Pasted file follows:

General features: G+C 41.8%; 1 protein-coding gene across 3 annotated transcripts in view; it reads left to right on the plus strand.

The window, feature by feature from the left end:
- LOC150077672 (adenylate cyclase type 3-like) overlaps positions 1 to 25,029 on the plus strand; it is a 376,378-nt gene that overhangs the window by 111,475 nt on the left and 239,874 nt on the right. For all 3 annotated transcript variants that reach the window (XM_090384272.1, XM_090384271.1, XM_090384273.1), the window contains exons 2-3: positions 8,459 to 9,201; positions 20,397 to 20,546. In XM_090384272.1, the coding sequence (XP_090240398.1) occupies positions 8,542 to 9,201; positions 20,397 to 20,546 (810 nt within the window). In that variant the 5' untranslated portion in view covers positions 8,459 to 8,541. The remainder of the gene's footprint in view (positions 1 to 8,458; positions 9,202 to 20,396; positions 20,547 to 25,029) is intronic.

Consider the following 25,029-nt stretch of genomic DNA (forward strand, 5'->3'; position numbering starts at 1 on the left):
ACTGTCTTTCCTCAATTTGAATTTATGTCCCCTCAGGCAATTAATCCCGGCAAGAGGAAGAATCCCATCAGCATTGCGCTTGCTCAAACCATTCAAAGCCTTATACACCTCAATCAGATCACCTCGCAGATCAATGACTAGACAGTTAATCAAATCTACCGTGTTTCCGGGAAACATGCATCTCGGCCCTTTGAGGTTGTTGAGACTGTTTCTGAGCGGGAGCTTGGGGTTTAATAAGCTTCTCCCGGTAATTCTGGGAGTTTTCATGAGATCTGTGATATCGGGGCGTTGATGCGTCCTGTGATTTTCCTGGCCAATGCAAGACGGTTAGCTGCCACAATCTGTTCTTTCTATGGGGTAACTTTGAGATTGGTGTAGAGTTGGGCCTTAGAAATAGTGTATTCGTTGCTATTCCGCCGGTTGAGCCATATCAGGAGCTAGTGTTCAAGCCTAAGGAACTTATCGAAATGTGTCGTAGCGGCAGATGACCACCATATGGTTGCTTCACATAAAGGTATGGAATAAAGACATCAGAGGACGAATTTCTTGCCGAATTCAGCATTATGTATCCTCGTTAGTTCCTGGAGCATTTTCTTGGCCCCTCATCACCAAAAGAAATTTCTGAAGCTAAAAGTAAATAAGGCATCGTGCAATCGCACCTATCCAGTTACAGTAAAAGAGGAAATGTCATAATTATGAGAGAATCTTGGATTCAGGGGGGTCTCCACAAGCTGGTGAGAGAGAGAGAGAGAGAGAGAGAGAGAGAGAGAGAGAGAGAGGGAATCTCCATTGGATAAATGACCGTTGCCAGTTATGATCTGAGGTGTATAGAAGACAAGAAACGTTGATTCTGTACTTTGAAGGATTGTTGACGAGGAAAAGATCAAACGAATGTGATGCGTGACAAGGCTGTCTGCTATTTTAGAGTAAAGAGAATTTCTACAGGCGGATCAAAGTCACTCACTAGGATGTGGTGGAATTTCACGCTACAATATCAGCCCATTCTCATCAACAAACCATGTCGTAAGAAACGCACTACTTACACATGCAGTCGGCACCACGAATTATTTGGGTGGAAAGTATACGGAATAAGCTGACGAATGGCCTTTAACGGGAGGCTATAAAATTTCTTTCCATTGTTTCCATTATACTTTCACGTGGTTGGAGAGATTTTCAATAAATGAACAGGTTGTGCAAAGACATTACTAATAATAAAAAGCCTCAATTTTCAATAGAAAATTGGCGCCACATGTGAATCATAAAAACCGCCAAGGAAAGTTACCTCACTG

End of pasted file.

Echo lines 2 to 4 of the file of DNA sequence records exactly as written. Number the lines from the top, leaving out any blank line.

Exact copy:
The window, feature by feature from the left end:
- LOC150077672 (adenylate cyclase type 3-like) overlaps positions 1 to 25,029 on the plus strand; it is a 376,378-nt gene that overhangs the window by 111,475 nt on the left and 239,874 nt on the right. For all 3 annotated transcript variants that reach the window (XM_090384272.1, XM_090384271.1, XM_090384273.1), the window contains exons 2-3: positions 8,459 to 9,201; positions 20,397 to 20,546. In XM_090384272.1, the coding sequence (XP_090240398.1) occupies positions 8,542 to 9,201; positions 20,397 to 20,546 (810 nt within the window). In that variant the 5' untranslated portion in view covers positions 8,459 to 8,541. The remainder of the gene's footprint in view (positions 1 to 8,458; positions 9,202 to 20,396; positions 20,547 to 25,029) is intronic.

Consider the following 25,029-nt stretch of genomic DNA (forward strand, 5'->3'; position numbering starts at 1 on the left):